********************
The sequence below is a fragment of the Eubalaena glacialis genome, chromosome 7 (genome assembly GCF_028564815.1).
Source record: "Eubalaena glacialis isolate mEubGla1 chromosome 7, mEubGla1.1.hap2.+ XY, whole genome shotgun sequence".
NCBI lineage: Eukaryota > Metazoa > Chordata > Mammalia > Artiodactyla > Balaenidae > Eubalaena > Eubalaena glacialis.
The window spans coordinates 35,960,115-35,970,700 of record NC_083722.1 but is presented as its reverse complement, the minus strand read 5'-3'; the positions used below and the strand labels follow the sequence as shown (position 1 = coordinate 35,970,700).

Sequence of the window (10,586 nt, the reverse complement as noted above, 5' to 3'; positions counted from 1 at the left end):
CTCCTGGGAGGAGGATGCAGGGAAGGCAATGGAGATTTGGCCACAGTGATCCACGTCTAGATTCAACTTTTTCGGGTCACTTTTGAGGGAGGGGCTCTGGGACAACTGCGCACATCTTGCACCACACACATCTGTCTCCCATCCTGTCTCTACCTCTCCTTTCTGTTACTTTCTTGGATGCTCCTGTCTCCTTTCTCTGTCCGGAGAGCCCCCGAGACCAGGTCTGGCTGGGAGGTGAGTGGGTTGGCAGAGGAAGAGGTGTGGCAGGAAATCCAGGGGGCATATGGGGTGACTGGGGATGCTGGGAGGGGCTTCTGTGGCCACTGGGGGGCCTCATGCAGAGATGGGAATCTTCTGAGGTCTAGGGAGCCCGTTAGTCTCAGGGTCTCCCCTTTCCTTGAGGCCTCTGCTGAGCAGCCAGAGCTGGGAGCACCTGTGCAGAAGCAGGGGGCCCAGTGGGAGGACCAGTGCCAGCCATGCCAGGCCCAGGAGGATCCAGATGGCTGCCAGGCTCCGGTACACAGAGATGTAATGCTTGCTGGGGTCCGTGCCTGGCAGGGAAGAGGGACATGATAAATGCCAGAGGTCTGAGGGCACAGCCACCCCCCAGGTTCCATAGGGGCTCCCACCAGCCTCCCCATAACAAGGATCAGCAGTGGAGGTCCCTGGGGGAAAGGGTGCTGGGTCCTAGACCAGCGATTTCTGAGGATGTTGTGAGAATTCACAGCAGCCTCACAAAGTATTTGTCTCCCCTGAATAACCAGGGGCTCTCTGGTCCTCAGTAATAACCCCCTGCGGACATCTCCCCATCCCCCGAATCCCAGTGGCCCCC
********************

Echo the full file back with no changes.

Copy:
The sequence below is a fragment of the Eubalaena glacialis genome, chromosome 7 (genome assembly GCF_028564815.1).
Source record: "Eubalaena glacialis isolate mEubGla1 chromosome 7, mEubGla1.1.hap2.+ XY, whole genome shotgun sequence".
NCBI lineage: Eukaryota > Metazoa > Chordata > Mammalia > Artiodactyla > Balaenidae > Eubalaena > Eubalaena glacialis.
The window spans coordinates 35,960,115-35,970,700 of record NC_083722.1 but is presented as its reverse complement, the minus strand read 5'-3'; the positions used below and the strand labels follow the sequence as shown (position 1 = coordinate 35,970,700).

Sequence of the window (10,586 nt, the reverse complement as noted above, 5' to 3'; positions counted from 1 at the left end):
CTCCTGGGAGGAGGATGCAGGGAAGGCAATGGAGATTTGGCCACAGTGATCCACGTCTAGATTCAACTTTTTCGGGTCACTTTTGAGGGAGGGGCTCTGGGACAACTGCGCACATCTTGCACCACACACATCTGTCTCCCATCCTGTCTCTACCTCTCCTTTCTGTTACTTTCTTGGATGCTCCTGTCTCCTTTCTCTGTCCGGAGAGCCCCCGAGACCAGGTCTGGCTGGGAGGTGAGTGGGTTGGCAGAGGAAGAGGTGTGGCAGGAAATCCAGGGGGCATATGGGGTGACTGGGGATGCTGGGAGGGGCTTCTGTGGCCACTGGGGGGCCTCATGCAGAGATGGGAATCTTCTGAGGTCTAGGGAGCCCGTTAGTCTCAGGGTCTCCCCTTTCCTTGAGGCCTCTGCTGAGCAGCCAGAGCTGGGAGCACCTGTGCAGAAGCAGGGGGCCCAGTGGGAGGACCAGTGCCAGCCATGCCAGGCCCAGGAGGATCCAGATGGCTGCCAGGCTCCGGTACACAGAGATGTAATGCTTGCTGGGGTCCGTGCCTGGCAGGGAAGAGGGACATGATAAATGCCAGAGGTCTGAGGGCACAGCCACCCCCCAGGTTCCATAGGGGCTCCCACCAGCCTCCCCATAACAAGGATCAGCAGTGGAGGTCCCTGGGGGAAAGGGTGCTGGGTCCTAGACCAGCGATTTCTGAGGATGTTGTGAGAATTCACAGCAGCCTCACAAAGTATTTGTCTCCCCTGAATAACCAGGGGCTCTCTGGTCCTCAGTAATAACCCCCTGCGGACATCTCCCCATCCCCCGAATCCCAGTGGCCCCC